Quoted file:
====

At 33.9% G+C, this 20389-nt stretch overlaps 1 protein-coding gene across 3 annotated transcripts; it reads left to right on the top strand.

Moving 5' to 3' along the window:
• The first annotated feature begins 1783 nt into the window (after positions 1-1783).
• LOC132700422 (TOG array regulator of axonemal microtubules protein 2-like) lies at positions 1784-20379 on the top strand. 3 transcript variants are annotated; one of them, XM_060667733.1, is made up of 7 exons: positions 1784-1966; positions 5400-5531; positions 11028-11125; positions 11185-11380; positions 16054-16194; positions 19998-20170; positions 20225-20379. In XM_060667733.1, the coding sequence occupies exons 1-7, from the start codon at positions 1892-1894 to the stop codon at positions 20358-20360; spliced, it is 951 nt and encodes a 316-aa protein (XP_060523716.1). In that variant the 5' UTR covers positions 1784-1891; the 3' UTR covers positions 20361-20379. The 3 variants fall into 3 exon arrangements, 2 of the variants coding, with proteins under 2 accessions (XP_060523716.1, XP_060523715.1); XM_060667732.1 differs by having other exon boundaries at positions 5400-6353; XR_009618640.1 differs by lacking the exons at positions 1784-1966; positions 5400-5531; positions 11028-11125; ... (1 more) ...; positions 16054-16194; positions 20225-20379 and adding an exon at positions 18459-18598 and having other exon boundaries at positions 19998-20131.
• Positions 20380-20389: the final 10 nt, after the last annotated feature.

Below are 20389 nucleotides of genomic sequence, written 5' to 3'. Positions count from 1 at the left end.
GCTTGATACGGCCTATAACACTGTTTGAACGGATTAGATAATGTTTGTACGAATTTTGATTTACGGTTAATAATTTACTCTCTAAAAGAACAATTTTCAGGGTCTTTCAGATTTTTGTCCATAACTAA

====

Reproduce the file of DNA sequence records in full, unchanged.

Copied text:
At 33.9% G+C, this 20389-nt stretch overlaps 1 protein-coding gene across 3 annotated transcripts; it reads left to right on the top strand.

Moving 5' to 3' along the window:
• The first annotated feature begins 1783 nt into the window (after positions 1-1783).
• LOC132700422 (TOG array regulator of axonemal microtubules protein 2-like) lies at positions 1784-20379 on the top strand. 3 transcript variants are annotated; one of them, XM_060667733.1, is made up of 7 exons: positions 1784-1966; positions 5400-5531; positions 11028-11125; positions 11185-11380; positions 16054-16194; positions 19998-20170; positions 20225-20379. In XM_060667733.1, the coding sequence occupies exons 1-7, from the start codon at positions 1892-1894 to the stop codon at positions 20358-20360; spliced, it is 951 nt and encodes a 316-aa protein (XP_060523716.1). In that variant the 5' UTR covers positions 1784-1891; the 3' UTR covers positions 20361-20379. The 3 variants fall into 3 exon arrangements, 2 of the variants coding, with proteins under 2 accessions (XP_060523716.1, XP_060523715.1); XM_060667732.1 differs by having other exon boundaries at positions 5400-6353; XR_009618640.1 differs by lacking the exons at positions 1784-1966; positions 5400-5531; positions 11028-11125; ... (1 more) ...; positions 16054-16194; positions 20225-20379 and adding an exon at positions 18459-18598 and having other exon boundaries at positions 19998-20131.
• Positions 20380-20389: the final 10 nt, after the last annotated feature.

Below are 20389 nucleotides of genomic sequence, written 5' to 3'. Positions count from 1 at the left end.
GCTTGATACGGCCTATAACACTGTTTGAACGGATTAGATAATGTTTGTACGAATTTTGATTTACGGTTAATAATTTACTCTCTAAAAGAACAATTTTCAGGGTCTTTCAGATTTTTGTCCATAACTAA